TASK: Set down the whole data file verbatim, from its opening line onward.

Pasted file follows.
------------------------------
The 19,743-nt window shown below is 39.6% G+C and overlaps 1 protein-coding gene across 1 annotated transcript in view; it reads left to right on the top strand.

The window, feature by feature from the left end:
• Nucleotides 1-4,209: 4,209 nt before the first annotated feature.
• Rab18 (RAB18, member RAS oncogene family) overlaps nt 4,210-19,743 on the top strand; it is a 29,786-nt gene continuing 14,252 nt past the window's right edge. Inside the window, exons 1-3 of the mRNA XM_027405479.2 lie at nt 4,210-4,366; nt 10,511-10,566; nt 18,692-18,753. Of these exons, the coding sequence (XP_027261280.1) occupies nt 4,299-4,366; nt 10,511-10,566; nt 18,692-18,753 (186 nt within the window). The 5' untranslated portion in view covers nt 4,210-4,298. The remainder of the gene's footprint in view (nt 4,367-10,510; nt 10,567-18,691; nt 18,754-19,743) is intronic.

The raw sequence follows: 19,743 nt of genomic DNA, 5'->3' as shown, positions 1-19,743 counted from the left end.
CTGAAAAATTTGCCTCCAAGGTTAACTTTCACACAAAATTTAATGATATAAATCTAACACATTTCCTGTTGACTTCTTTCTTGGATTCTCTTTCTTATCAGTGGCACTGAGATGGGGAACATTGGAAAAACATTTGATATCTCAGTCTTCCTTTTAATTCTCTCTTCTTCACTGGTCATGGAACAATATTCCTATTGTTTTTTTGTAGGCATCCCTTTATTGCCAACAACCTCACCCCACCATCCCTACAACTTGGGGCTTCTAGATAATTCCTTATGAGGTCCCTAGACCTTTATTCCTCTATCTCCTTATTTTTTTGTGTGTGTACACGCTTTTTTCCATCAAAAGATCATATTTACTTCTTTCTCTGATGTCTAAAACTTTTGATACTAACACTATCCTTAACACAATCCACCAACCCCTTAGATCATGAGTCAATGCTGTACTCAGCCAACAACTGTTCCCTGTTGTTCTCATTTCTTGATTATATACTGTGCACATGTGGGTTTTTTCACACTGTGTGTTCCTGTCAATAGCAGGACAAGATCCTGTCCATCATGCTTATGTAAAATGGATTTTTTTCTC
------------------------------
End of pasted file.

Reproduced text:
The 19,743-nt window shown below is 39.6% G+C and overlaps 1 protein-coding gene across 1 annotated transcript in view; it reads left to right on the top strand.

The window, feature by feature from the left end:
• Nucleotides 1-4,209: 4,209 nt before the first annotated feature.
• Rab18 (RAB18, member RAS oncogene family) overlaps nt 4,210-19,743 on the top strand; it is a 29,786-nt gene continuing 14,252 nt past the window's right edge. Inside the window, exons 1-3 of the mRNA XM_027405479.2 lie at nt 4,210-4,366; nt 10,511-10,566; nt 18,692-18,753. Of these exons, the coding sequence (XP_027261280.1) occupies nt 4,299-4,366; nt 10,511-10,566; nt 18,692-18,753 (186 nt within the window). The 5' untranslated portion in view covers nt 4,210-4,298. The remainder of the gene's footprint in view (nt 4,367-10,510; nt 10,567-18,691; nt 18,754-19,743) is intronic.

The raw sequence follows: 19,743 nt of genomic DNA, 5'->3' as shown, positions 1-19,743 counted from the left end.
CTGAAAAATTTGCCTCCAAGGTTAACTTTCACACAAAATTTAATGATATAAATCTAACACATTTCCTGTTGACTTCTTTCTTGGATTCTCTTTCTTATCAGTGGCACTGAGATGGGGAACATTGGAAAAACATTTGATATCTCAGTCTTCCTTTTAATTCTCTCTTCTTCACTGGTCATGGAACAATATTCCTATTGTTTTTTTGTAGGCATCCCTTTATTGCCAACAACCTCACCCCACCATCCCTACAACTTGGGGCTTCTAGATAATTCCTTATGAGGTCCCTAGACCTTTATTCCTCTATCTCCTTATTTTTTTGTGTGTGTACACGCTTTTTTCCATCAAAAGATCATATTTACTTCTTTCTCTGATGTCTAAAACTTTTGATACTAACACTATCCTTAACACAATCCACCAACCCCTTAGATCATGAGTCAATGCTGTACTCAGCCAACAACTGTTCCCTGTTGTTCTCATTTCTTGATTATATACTGTGCACATGTGGGTTTTTTCACACTGTGTGTTCCTGTCAATAGCAGGACAAGATCCTGTCCATCATGCTTATGTAAAATGGATTTTTTTCTC